In the Salvadoran case, the commission reported to ONUSAL and was not supplemented by any international or domestic court that could translate its results into punitive measures.5 Given the Salvadoran government's later implication in upwards of 95 percent of extra-judicial killings, a specific requirement to address commission findings in the nation's own judicial system would likely have doomed the peace accords.6 Nevertheless, the commission's mandate stipulated that all major human rights violations be investigated. Any real impact the truth commission report could have had was superseded only days after its release when the legislature approved a sweeping amnesty law.8 That legislature was controlled by the Alianza Republicana Nacionalista (ARENA), a right-wing party in power since 1989 whose founder, Roberto D'Aubisson, had been credibly linked to death squads.9 According to ONUSAL, the amnesty effectively preempted any practical attempt to identify and prosecute individuals associated with extra-judicial killings during the war.\n In El Salvador, ONUSAL was mandated only to oversee, not enforce, reforms-it was basically an impotent spectator whose recommendations were opposed by entrenched parties.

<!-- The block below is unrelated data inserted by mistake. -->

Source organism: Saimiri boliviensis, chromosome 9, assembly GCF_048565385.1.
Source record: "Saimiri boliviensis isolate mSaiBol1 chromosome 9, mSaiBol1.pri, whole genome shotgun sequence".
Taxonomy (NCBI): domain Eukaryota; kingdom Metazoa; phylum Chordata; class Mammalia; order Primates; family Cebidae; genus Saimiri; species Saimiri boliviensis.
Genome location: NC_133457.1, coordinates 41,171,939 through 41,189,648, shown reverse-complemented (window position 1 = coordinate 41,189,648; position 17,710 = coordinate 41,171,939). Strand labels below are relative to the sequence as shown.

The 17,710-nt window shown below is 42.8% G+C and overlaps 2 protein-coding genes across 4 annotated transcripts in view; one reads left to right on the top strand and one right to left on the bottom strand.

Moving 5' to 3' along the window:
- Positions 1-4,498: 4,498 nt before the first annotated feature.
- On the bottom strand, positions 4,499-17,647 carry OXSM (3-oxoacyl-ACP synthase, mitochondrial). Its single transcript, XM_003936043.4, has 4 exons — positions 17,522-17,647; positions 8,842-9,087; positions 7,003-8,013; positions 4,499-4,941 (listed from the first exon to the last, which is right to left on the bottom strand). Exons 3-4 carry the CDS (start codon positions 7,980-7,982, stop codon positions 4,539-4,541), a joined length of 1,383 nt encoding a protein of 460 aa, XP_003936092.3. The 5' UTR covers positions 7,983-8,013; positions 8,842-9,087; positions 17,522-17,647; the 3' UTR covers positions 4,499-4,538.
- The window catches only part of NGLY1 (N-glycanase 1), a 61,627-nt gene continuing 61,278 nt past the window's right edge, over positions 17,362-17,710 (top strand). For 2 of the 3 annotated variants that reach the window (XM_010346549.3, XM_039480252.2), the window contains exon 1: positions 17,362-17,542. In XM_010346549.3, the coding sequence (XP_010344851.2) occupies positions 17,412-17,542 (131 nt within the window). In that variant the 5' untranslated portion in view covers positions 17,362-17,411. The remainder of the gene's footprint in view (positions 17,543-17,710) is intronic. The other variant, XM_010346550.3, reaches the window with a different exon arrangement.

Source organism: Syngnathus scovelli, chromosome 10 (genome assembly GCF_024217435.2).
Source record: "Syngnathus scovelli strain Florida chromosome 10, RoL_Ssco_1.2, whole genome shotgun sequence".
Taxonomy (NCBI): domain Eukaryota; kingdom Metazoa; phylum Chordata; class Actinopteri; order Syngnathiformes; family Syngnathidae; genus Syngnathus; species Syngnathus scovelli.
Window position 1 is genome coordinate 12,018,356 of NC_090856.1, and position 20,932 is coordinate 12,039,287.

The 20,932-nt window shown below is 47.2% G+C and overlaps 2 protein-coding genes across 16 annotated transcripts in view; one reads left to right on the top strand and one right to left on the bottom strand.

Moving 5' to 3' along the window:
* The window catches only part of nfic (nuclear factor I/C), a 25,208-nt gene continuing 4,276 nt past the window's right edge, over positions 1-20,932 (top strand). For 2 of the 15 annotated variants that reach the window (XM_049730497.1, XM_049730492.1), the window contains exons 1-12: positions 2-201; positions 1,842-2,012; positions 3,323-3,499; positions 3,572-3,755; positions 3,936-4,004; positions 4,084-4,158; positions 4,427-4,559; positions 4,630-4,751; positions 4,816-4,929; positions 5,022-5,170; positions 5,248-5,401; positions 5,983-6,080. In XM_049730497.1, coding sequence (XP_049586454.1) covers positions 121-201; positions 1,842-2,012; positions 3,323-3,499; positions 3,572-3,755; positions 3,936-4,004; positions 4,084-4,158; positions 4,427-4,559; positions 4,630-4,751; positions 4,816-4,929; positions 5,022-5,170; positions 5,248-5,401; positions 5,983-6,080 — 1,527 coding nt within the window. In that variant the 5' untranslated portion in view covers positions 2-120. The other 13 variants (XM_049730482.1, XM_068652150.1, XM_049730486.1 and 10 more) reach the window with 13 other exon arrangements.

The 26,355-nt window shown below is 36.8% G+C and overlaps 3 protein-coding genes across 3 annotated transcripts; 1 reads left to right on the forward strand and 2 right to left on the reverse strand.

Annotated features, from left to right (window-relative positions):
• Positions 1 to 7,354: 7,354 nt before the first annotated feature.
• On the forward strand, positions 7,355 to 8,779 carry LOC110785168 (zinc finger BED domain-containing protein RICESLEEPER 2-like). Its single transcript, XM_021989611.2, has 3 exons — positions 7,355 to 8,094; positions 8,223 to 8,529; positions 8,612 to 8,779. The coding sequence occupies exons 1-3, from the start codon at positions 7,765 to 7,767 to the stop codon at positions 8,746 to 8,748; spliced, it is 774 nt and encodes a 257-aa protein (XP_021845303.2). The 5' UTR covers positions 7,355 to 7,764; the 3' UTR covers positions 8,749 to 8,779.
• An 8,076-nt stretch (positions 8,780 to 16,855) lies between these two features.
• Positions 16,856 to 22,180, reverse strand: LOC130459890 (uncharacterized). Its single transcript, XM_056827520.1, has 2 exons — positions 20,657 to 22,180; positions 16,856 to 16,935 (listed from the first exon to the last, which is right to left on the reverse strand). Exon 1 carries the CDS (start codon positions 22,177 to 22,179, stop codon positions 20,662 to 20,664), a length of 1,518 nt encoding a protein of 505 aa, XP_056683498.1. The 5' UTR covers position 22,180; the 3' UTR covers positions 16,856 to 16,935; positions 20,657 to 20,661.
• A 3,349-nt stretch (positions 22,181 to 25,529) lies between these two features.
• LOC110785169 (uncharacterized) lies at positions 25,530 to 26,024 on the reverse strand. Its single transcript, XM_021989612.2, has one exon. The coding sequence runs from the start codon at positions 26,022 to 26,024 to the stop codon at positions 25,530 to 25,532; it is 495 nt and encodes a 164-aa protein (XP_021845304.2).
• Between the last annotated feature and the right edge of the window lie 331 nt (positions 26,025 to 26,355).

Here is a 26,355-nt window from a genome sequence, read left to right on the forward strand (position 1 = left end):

WHEN THE BRUTAL 12-year civil war between the Farabundo Marti National Liberation Front (FMLN) and the El Salvador Armed Forces (ESAF) finally ended in 1992, it had claimed more than 75,000 mostly innocent civilian lives and left another 8,000 missing.1 In its later years, the fighting had bogged down. Neither the FMLN nor the ESAF could muster enough offensive strength to win decisively, so battles increasingly involved irregulars who demonstrated little regard for civilians. Eventually, a UNsponsored negotiated peace process paved the way for amnesty, reintegration, and reconciliation (AR2).At times the AR2 approach worked well and showed progress, but at other times it fell far short of potential-in part due to a poorly applied amnesty program. Ultimately, however, even though the process failed to mend the rift completely between the warring factions, an effective reintegration plan did achieve a measure of reconciliation between the two sides. This article examines the implementation of AR2 in El Salvador as a study of conflict resolution.Interdependent societal dimensions discussed in previous Military Review articles about AR2 can serve as analytical reference points to ...